In June 1996, a 21-page copy of the formal application to the European Commission for NAVIS project funding was sent out from Mainz to the project partners for their approval (Pferdehirt, 1996). It contained no surprises, giving the proposed primary subject matter for the database as '46 ancient ships in 16 museums from 10 European countries'. It comprised a well-argued case for support, on both academic and cultural grounds, with the promise of many potential insights into the development of trade, technology and the movement of early peoples. Further, it listed the 16 museums and three research institutions in 10 European countries, making up the NAVIS 'network'. Given the variation in academic expertise, technical, financial and human resources available to the various organisations, it was agreed that eight of the participating institutions should 'responsibly lead the active realisation of the common database-project.' These eight institutions therefore also became the active partners making the formal application to Brussels for EC funding for the NAVIS project. The document went on to give a short institutional profile of each partner, together with an account of what it could bring to the project.

See Appendix for a list of the NAVIS partners.

The application itself continued with a list of the ships to be included, together with the aspects of data and images that would be recorded. It went on to list the alternative languages to be used: Danish, Dutch, English, French, German, Greek, Italian and Spanish. The application document further described the final form of the database, with a three-part structure envisaged:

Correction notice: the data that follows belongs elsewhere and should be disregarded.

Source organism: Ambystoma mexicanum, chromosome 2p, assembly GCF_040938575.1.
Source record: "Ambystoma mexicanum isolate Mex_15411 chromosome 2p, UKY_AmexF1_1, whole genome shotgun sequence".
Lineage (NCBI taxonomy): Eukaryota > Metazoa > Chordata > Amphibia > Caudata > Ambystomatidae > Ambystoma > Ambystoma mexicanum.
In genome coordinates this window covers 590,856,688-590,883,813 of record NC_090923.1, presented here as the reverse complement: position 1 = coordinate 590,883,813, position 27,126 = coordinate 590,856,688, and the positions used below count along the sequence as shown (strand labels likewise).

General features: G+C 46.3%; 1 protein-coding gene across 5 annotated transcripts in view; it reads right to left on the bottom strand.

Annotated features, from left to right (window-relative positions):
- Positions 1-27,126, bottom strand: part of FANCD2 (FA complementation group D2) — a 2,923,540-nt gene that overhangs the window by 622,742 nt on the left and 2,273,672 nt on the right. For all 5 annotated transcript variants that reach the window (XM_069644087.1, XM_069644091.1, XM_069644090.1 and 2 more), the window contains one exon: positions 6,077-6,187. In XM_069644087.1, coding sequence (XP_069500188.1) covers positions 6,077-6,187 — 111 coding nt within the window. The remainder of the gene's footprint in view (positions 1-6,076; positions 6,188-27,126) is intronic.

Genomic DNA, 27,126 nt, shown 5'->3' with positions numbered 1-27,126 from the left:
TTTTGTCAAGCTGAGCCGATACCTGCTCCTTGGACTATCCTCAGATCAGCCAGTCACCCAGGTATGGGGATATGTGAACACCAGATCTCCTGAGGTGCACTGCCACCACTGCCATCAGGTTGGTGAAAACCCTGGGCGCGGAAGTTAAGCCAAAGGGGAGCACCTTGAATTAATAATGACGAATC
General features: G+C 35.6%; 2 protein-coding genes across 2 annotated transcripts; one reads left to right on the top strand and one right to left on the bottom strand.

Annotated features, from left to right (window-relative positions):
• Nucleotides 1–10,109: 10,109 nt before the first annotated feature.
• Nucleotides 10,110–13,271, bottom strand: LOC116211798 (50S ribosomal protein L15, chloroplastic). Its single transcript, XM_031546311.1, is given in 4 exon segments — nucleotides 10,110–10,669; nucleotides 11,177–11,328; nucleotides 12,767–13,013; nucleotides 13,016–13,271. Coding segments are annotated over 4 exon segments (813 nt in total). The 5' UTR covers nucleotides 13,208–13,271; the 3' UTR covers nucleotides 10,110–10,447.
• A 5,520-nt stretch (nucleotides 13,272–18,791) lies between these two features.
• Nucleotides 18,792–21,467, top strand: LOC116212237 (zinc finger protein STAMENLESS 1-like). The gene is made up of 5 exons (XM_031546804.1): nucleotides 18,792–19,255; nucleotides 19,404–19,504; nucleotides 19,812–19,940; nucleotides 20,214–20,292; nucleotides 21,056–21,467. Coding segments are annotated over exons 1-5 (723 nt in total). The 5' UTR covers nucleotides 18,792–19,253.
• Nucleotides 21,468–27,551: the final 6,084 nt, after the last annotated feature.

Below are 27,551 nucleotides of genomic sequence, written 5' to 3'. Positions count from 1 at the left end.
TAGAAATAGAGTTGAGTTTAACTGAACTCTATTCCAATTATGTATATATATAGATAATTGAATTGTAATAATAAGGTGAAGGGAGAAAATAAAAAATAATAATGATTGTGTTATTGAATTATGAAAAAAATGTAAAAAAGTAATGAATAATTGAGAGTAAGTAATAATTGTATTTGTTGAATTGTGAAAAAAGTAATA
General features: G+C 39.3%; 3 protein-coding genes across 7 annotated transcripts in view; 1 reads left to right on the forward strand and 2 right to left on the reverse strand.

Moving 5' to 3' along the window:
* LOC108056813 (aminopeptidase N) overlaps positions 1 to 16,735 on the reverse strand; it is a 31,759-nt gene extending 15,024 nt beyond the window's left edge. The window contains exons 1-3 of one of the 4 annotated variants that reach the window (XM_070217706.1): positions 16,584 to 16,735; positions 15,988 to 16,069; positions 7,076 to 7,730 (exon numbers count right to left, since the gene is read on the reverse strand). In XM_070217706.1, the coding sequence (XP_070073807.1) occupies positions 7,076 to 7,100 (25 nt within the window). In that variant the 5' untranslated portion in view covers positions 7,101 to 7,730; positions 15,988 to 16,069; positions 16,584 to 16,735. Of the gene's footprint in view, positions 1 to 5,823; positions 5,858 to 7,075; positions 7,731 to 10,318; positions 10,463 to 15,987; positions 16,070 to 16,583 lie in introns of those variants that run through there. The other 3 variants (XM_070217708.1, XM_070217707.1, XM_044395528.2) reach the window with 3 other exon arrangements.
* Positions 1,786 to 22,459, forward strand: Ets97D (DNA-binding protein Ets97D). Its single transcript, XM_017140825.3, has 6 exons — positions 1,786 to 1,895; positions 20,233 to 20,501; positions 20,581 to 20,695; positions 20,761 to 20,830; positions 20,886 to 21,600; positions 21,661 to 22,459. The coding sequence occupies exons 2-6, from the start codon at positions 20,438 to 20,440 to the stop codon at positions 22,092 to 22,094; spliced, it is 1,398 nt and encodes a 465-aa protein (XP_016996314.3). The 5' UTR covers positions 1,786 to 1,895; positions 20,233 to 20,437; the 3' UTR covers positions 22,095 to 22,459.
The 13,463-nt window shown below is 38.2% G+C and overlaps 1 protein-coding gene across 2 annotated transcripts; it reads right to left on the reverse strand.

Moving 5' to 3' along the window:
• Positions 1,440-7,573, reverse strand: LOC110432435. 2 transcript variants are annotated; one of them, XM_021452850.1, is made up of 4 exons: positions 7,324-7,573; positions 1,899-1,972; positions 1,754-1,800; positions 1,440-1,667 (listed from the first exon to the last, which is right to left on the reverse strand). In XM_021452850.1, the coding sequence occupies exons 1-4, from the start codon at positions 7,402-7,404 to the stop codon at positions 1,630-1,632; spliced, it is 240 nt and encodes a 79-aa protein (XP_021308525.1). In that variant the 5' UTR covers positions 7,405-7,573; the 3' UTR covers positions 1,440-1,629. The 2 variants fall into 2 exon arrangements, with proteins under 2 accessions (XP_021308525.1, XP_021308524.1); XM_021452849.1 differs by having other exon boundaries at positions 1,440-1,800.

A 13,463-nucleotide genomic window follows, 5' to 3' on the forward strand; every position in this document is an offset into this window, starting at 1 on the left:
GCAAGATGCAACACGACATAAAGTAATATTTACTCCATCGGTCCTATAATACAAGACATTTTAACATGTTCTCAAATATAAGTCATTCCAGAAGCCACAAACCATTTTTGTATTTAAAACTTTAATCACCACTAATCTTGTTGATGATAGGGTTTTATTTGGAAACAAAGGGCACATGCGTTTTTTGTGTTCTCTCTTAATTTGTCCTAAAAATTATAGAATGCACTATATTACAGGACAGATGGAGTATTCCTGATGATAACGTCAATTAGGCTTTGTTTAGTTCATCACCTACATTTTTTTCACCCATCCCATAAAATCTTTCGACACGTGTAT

1. A general information kiosk for the public, with information about the museums and topics of general interest, such as 'Roman War Fleets' and 'Ships of the Vikings'.
  2. The central part of the database would be the mass of images acquired during the course of the project, available both to the general public and the scientific community via a structured system of technical and historical keywords.
  3. The other part of the database would consist of work in progress or made available for peer validation and would only be available to participating project partners.
Technical details were also provided: the data would be compiled initially on a PC in Mainz, using Microsoft Access 7 and subsequently made available on the internet via a server at Mainz University.

The document went on to elaborate on the advantages which dissemination of information world-wide could bring and also considered the copyright advantages which accrued (or rather the difficulties which did not arise!) as a result of the partners being in control of digitising their own material. It emphasised the pioneering nature of this co-operative project, suggesting that it would become a model for future work but that it could only happen with the requisite EC funding. There followed a breakdown of the projected costs, amounting to 770,750 ECU, to be provided by the NAVIS partners (mainly for staff time) with a shortfall of 251,583 ECU (on the total projected budget of 1,022,333 ECU) to be the amount requested from the EC. Further details of the projected timetable (it was to be a two year project) together with appendices detailing the work done to date, were also submitted. The calculation of Guernsey's institutional contribution to the overall budget was based on the cost of employing an archaeologist for half a day per week, over the project period.

In November 1996 we received word from Mainz that the EU had approved the project but that the amount of subsidy was still unknown. It was not until the end of January 1997 when we heard from Mainz again, that the EU had approved the budget, under the auspices of DG X, without any cuts. Immediately a workshop was arranged for early March 1997, to be held at the Danish National Museum's Institute of Maritime Archaeology at Roskilde.